When it comes to popular recipes like banana bread, crockpot chicken, ratatouille, or gnocchi, there are a lot of people who claim to have found the end-all-be-all recipe for that dish. So I usually compile all their words of wisdom and try to make it into one epic combination of all their ideas. When I saw butternut squash gnocchi on Kristin’s (Iowa Girl Eats) blog, she made it seem so simple that I knew I had to try it. I looked up a couple of other recipes, as well as one from a blogger I consider a master (smitten kitchen) and got to work.

Here’s the most important things I gathered from the above 4 recipes:

  • Traditional gnocchi is made with potatoes that have been sent through a ricer or a food mill. Most people don’t have these. A food processor or box grater are acceptable alternatives.
  • The less flour you add, the better.
  • You can achieve this by, when waiting for your potatoes to cool, spreading them out on a plate and letting as much steam escape as possible.
  • Potatoes, sweet potatoes, butternut squash…. they’re all fine to use. Just don’t add too much flour!

On we go!

When I got home to make my gnocchi, I realized that my sweet potatoes were actually rather small. Maybe only a little over a pound total.

So my recipe worked out like this:

Sweet Potato Gnocchi

1-1/4 lb sweet potatoes
1 egg yolk
1/2-3/4 cups flour
1/4 tsp salt

First, you cook the sweet potatoes. I would recommend piercing them with a knife and roasting them. I would have, but my apartment was this hot the day I made gnocchi:

So I used the microwave.

(BTW, our microwave is broken and my roommate and I actually kind of totally live off leftovers, so we plugged in another one… in our living room.)

I did about 6 minutes (3 on each side) for the larger potato, and 4 minutes for the smaller one.

I decided to use my box grater instead of my food processor to break down the potatoes. It worked great…However, be advised that it’s not easy grating hot potatoes, and you will get some texture in your final gnocchi. I actually really liked it 🙂

After grating the potatoes is the time you will spread them on a plate so they can release steam. (You’ll probably need to release some steam too, after grating cooked potatoes. Go ahead, enjoy a glass of wine.)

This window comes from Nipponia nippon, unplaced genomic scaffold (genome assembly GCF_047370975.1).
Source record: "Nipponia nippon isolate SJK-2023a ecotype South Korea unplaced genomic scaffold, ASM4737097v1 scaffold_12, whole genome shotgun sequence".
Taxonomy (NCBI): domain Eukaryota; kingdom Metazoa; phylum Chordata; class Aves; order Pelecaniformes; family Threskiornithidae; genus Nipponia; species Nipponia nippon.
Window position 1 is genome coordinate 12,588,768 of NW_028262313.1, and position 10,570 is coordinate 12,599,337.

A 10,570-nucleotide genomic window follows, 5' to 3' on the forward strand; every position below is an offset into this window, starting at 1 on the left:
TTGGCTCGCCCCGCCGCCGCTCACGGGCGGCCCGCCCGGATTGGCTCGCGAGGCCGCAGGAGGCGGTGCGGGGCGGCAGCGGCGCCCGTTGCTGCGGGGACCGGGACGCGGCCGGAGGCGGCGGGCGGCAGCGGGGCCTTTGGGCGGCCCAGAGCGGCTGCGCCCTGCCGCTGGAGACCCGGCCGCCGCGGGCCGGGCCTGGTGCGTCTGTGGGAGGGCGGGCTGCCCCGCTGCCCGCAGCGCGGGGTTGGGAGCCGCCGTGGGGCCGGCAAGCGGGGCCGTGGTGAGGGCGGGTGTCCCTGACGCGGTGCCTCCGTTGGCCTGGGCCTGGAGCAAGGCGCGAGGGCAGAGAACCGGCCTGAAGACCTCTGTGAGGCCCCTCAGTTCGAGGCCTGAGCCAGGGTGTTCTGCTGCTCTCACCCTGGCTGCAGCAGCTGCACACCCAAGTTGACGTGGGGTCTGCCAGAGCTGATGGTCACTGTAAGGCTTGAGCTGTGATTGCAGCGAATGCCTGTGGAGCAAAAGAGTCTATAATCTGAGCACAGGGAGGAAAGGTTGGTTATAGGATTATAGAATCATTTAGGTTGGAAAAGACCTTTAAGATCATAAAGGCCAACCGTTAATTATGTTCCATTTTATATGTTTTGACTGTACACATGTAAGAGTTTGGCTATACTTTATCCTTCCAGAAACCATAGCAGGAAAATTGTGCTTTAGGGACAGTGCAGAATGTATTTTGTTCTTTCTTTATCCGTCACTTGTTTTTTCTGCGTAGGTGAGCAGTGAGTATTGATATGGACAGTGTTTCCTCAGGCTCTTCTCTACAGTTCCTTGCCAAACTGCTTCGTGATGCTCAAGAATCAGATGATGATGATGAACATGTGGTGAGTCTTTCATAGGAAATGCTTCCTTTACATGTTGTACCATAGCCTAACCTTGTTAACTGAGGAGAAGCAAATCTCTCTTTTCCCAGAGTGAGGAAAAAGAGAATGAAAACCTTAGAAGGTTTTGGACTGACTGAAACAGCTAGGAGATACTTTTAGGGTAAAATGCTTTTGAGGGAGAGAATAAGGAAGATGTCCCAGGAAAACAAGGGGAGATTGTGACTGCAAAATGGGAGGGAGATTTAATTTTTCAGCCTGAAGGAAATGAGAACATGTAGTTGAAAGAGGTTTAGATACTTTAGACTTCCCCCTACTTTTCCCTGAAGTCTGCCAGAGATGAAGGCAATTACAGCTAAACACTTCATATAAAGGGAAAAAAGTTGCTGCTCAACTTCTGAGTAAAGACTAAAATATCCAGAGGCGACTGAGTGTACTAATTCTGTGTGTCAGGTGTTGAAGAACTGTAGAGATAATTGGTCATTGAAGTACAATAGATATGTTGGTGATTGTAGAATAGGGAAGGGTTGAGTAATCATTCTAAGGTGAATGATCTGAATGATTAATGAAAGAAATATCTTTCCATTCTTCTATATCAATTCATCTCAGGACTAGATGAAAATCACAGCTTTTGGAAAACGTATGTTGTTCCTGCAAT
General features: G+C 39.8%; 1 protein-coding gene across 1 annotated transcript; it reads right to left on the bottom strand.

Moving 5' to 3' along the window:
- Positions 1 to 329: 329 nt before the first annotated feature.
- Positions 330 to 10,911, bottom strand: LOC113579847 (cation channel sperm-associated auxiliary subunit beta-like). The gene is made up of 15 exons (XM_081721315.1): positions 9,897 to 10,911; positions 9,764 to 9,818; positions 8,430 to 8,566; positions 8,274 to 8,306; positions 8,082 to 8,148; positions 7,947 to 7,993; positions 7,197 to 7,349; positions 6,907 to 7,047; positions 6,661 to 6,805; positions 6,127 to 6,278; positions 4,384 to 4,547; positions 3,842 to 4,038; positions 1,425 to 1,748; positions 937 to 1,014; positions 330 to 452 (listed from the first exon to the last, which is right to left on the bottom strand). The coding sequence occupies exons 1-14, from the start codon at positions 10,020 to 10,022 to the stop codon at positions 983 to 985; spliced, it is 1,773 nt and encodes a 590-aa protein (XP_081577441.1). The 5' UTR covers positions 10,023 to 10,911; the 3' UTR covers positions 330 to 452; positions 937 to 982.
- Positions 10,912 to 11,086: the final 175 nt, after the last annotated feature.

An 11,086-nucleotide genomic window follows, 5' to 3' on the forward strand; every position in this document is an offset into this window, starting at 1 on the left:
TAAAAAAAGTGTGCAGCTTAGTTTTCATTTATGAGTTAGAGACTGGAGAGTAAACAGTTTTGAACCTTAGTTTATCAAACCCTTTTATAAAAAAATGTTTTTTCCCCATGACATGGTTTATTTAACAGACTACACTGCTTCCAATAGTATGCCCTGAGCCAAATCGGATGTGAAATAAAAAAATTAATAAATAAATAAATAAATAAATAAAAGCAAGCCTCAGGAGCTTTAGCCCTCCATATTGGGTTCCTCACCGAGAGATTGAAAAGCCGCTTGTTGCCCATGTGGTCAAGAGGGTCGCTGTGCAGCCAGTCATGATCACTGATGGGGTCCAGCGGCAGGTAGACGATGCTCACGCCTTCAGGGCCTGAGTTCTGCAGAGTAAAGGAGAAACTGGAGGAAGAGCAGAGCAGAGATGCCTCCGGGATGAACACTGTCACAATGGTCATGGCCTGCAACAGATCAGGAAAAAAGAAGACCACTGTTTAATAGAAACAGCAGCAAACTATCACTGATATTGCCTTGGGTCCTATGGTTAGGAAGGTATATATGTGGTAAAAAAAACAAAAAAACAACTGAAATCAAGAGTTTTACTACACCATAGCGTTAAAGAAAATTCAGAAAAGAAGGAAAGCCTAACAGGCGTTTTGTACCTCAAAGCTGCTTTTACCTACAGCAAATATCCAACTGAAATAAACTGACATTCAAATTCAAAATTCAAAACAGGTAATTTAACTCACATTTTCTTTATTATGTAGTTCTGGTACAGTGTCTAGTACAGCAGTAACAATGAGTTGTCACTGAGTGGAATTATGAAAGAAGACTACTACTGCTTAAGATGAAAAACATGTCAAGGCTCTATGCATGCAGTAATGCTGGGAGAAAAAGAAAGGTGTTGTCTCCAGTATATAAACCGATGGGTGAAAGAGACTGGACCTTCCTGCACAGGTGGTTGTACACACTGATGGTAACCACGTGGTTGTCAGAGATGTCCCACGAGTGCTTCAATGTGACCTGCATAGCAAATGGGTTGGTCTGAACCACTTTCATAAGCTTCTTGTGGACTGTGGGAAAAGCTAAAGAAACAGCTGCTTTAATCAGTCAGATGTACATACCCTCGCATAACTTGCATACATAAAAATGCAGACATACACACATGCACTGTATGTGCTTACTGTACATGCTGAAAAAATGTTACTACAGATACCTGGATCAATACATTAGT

Once the potatoes haves cooled down to a level at which you can handle them (pretty cool), gather them into a ball on a floured surface.

Create a small well and add egg yolk and 1/2 cup of flour. I went with less flour than was called for in the recipe, in case I needed to add more later (which I did).

You could also add the salt at this point, but I didn’t. I opted to add my salt into the pasta water instead.

Mix it all together and it should look something like this!

Split up your pasta dough into 3 ropes. This is probably the part where you may need to add a little bit more flour.

You should make your ropes about the size of the one on top (1/2-3/4 inch thick)…the other two created some ginormous gnocchi, haha.

Next step…cut off small pieces of each rope! I tried making the traditional ridges with my fork, but they still didn’t look anything like gnocchi, so I just went Kristin’s (Iowa Girl Eats) route and left them “rustic” 😛

To cook the gnocchi, simply drop them in boiling salted water and cook until they all float to the top! It doesn’t take long, 3-4 minutes max!

Not bad for my first homemade pasta, eh?! Grandma Kitty would be proud! (My great grandma from Italy for whom I was named…My parents opted to shorten Katherine to Katie instead of Kitty like she did, thankfully)

If you’re not going to eat the gnocchi right away, it freezes perfectly. Freeze gnocchi on a sheet when they’re still separated like this, then once they’re all frozen, toss ’em in a bag. Freezing them separately first makes it so they don’t all become a big pile of sweet potato in the freezer.

Stay tuned for another fall-ish how to later this week or next week!

Have you ever made pasta before? If not, what’s your favorite kind to eat? 😛